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UK Treasury Praises FCA Hard Line on Crypto Exchanges, Even as it Hits Crypto Hub Ambitions

Last Updated May 2, 2024 11:40 AM
James Morales
Last Updated May 2, 2024 11:40 AM
By James Morales
Verified by Peter Henn

Key Takeaways

  • The UK Treasury’s annual anti-money laudering report highlights the FCA’s supervision of crypto firms.
  • Since the FCA became the AML regulator for crypto in 2020, it has issued only alicenses to exchanges.
  • Although this limits choice for consumers, it may be an unavoidable consequence of the war on money laundering.

In the UK, the application of anti-money laundering (AML) regulations to the crypto sector has been to the detriment of retail investors. But does that just mean it’s working?

A recent Treasury report  acknowledged that since the FCA became the AML supervisor for crypto-asset businesses in 2020, “a large number of firms” have withdrawn from the country.  However, it argues this provides confidence that those who remain “have strong systems and controls in place.”

The report comes as the UK’s government rushes to turn the country into a crypto hub ahead of this year’s general election.

UK Crypto Regulation Winners and Losers

In 2022, the UK government announced plans to turn the country into a “crypto hub” by attracting digital asset businesses and investment.

However, macroeconomic challenges have slowed these plans. The proposals also appear not to include retail investors, who have been hurt by the country’s regulatory environment.

The short list of crypto exchanges whose AML systems are deemed sufficient reads like a who’s who of Big Crypto. The obvious exception is Binance, which has struggled to regain its foothold in the UK since its fiat payment processor cut ties under pressure from the FCA last year.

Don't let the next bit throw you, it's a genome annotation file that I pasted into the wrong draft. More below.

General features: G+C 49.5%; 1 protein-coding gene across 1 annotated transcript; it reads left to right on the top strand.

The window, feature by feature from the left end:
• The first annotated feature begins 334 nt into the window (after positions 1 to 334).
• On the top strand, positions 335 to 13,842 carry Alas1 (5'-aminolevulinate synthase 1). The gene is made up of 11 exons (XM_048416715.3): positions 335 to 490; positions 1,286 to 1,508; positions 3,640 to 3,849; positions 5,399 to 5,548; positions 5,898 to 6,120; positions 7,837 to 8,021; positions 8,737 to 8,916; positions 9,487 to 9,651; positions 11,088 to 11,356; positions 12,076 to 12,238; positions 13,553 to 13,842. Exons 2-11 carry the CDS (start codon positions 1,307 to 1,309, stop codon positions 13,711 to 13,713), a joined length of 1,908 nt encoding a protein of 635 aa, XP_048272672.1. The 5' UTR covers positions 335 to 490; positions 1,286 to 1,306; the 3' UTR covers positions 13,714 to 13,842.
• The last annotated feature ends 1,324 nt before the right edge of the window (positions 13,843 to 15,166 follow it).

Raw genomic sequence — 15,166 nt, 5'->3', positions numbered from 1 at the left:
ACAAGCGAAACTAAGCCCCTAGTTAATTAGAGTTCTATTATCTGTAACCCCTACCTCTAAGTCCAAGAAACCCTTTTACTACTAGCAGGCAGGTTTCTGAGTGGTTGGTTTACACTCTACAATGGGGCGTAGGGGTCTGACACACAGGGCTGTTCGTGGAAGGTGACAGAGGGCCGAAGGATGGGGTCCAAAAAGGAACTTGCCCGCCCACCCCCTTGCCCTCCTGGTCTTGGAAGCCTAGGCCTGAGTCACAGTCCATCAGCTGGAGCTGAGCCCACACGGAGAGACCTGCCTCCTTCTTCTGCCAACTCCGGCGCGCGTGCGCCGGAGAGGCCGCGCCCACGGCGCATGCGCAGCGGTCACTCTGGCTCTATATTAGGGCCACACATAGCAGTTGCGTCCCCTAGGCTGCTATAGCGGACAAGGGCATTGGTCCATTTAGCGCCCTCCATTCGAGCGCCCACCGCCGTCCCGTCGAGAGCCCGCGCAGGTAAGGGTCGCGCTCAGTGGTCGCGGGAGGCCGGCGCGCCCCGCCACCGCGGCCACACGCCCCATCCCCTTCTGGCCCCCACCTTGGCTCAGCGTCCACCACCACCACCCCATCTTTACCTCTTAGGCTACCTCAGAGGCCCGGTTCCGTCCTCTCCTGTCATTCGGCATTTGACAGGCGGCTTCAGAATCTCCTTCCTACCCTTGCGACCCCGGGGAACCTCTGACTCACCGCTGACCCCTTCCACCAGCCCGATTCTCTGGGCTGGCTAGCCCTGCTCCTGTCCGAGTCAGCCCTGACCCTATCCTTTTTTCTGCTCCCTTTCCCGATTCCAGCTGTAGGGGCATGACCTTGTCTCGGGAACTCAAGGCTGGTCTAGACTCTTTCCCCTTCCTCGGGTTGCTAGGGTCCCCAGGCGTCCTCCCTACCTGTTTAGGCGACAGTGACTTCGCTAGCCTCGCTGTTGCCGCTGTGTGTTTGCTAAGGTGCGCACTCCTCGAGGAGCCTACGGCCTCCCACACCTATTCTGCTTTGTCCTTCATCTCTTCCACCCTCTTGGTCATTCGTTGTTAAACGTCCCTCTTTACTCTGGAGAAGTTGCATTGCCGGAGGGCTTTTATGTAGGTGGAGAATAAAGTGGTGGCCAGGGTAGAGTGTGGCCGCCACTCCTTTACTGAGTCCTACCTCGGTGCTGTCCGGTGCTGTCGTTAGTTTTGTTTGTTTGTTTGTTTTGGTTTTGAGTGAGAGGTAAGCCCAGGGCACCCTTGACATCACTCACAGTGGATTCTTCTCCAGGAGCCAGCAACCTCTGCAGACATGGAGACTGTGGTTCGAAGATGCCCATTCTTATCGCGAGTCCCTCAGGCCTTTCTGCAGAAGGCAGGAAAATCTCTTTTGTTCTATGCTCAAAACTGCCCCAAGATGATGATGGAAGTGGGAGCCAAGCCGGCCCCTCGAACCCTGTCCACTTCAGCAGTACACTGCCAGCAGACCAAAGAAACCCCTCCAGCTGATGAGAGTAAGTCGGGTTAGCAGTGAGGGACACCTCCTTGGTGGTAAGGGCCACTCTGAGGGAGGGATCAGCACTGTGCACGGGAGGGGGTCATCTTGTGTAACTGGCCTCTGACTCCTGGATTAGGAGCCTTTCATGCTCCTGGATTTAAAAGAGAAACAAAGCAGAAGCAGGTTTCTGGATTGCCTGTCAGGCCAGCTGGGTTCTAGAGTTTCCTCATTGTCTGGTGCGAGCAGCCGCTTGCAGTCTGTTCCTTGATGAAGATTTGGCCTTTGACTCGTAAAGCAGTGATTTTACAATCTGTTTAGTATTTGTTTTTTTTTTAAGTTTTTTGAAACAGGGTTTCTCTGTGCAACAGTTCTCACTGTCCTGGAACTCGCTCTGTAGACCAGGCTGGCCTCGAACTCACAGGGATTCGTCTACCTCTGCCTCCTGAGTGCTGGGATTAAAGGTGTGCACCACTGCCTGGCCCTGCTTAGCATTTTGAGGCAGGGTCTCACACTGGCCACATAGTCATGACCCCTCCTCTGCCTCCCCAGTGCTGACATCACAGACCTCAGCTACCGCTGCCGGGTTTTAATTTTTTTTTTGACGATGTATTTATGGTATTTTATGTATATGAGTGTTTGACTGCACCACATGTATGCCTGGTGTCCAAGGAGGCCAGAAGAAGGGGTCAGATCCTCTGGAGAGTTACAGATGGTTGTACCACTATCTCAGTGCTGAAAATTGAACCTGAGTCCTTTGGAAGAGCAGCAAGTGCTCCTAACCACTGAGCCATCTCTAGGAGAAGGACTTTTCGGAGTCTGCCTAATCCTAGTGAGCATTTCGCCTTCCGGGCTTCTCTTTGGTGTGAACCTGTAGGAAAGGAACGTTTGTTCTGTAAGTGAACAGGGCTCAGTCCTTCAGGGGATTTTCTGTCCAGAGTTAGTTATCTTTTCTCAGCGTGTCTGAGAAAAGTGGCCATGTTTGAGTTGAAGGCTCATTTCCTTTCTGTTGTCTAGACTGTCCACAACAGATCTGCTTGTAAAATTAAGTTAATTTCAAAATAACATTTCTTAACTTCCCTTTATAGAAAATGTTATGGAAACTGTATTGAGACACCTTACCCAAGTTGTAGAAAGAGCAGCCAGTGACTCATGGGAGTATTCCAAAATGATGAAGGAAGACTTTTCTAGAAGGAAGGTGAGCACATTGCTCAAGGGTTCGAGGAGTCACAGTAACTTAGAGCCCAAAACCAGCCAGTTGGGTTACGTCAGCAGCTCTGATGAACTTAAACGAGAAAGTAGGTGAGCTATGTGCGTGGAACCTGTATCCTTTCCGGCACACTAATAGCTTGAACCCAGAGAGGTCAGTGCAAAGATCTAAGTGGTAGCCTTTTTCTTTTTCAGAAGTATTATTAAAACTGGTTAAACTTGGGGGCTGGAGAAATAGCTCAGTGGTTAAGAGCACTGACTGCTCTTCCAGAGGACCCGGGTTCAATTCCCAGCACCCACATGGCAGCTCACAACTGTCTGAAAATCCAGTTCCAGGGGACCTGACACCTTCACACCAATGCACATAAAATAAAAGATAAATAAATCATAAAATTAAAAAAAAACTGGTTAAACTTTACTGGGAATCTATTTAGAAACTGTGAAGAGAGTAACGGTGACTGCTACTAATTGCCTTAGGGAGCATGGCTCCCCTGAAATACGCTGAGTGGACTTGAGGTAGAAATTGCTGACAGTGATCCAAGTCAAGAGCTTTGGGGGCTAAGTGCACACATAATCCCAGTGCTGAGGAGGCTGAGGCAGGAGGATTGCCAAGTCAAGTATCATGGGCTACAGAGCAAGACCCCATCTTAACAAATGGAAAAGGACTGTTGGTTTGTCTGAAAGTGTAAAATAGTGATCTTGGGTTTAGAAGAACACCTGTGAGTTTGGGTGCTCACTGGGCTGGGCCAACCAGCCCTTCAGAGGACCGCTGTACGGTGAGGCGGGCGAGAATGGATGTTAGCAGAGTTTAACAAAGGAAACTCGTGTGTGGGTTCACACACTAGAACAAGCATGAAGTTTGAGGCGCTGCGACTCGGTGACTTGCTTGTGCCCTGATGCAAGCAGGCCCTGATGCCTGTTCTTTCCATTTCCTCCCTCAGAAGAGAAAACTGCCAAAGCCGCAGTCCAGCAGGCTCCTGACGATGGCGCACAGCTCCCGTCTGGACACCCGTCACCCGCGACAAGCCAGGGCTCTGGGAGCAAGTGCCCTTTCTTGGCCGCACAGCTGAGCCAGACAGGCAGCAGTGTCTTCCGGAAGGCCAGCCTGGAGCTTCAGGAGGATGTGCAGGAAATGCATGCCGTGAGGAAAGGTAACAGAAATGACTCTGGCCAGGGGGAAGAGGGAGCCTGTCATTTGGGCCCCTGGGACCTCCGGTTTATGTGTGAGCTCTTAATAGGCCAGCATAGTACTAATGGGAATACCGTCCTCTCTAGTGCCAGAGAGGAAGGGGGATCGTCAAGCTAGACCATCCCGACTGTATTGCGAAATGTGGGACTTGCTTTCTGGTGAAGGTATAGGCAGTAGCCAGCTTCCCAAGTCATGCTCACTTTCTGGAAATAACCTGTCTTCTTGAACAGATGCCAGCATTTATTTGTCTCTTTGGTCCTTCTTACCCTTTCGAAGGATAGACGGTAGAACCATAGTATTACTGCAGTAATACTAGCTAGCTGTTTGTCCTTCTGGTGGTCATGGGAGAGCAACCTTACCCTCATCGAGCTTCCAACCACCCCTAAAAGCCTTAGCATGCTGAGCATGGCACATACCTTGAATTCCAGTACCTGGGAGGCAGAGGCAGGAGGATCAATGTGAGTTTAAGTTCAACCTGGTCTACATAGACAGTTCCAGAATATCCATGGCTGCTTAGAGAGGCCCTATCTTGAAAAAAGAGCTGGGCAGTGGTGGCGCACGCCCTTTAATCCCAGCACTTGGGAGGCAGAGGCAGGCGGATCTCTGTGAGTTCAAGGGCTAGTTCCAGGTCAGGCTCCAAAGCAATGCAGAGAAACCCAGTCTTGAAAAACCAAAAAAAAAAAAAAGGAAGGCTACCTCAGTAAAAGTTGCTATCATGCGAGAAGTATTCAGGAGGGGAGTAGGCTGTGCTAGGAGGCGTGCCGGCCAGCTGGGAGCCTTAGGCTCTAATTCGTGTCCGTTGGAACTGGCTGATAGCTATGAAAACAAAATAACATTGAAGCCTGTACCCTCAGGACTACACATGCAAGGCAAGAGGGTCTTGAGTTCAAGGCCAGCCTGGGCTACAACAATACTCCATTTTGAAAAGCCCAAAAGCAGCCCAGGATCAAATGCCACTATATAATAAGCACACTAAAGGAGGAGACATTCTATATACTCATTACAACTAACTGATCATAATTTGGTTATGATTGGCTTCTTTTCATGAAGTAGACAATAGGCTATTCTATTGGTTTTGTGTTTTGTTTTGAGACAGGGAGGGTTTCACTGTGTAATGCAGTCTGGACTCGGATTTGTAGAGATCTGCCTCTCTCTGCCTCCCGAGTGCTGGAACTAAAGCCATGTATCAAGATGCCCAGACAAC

Of course, for those who want to bypass Coinbase and Kraken, there are some smaller licensed alternatives. But, as a general rule, they offer only a limited number of swaps compared to the likes of MEXC and Gate.io, which list over a thousand cryptocurrencies each.

Limited choice also restricts UK residents’ ability to shop around for the lowest fees. Meanwhile, some of the most innovative exchanges are now inaccessible from the country.  

While some might lament the way AML regulation forces the crypto sector into a TradFi-shaped box, evidence suggests it’s working.

A Quarter of British Money Laundering Cases Involve Crypto

According to the Treasury report, of the 375 money laundering cases the FCA opened last year, 95 involved crypto businesses. 

Based on its risk assessment of different sectors, the regulator observed that “crypto-asset firms remained particularly vulnerable to financial crime”. It added that they continue to pose a risk of exploitation for money laundering purposes.

To help stamp out non-compliance, 30% of the FCA’s financial crime specialists are now dedicated to supervising crypto asset firms. And the government is looking to hire even more experts in the space as it continues to crack down on crypto crime.

Consequences for UK Crypto Hub

Ultimately, the UK’s crypto hub ambitions were never about embracing libertarian ideologies or establishing the country as a regulatory haven. 

If enforcing strict AML rules means sacrificing consumer choice, that’s not the worst thing for the government’s plans. Indeed, they never really included small-time investors anyway.

From one perspective, the new reality represents a betrayal of crypto’s founding principles of privacy and resistance to censorship. But on the other hand, they remind us why decentralization is so important in the first place.

Hubs are centralized by nature. This makes them opposed to sprawling, distributed networks, such as Bitcoin. Regardless of how much or how little criminals use them for money laundering, it is hard to see how any government could truly regulate such decentralized technology.

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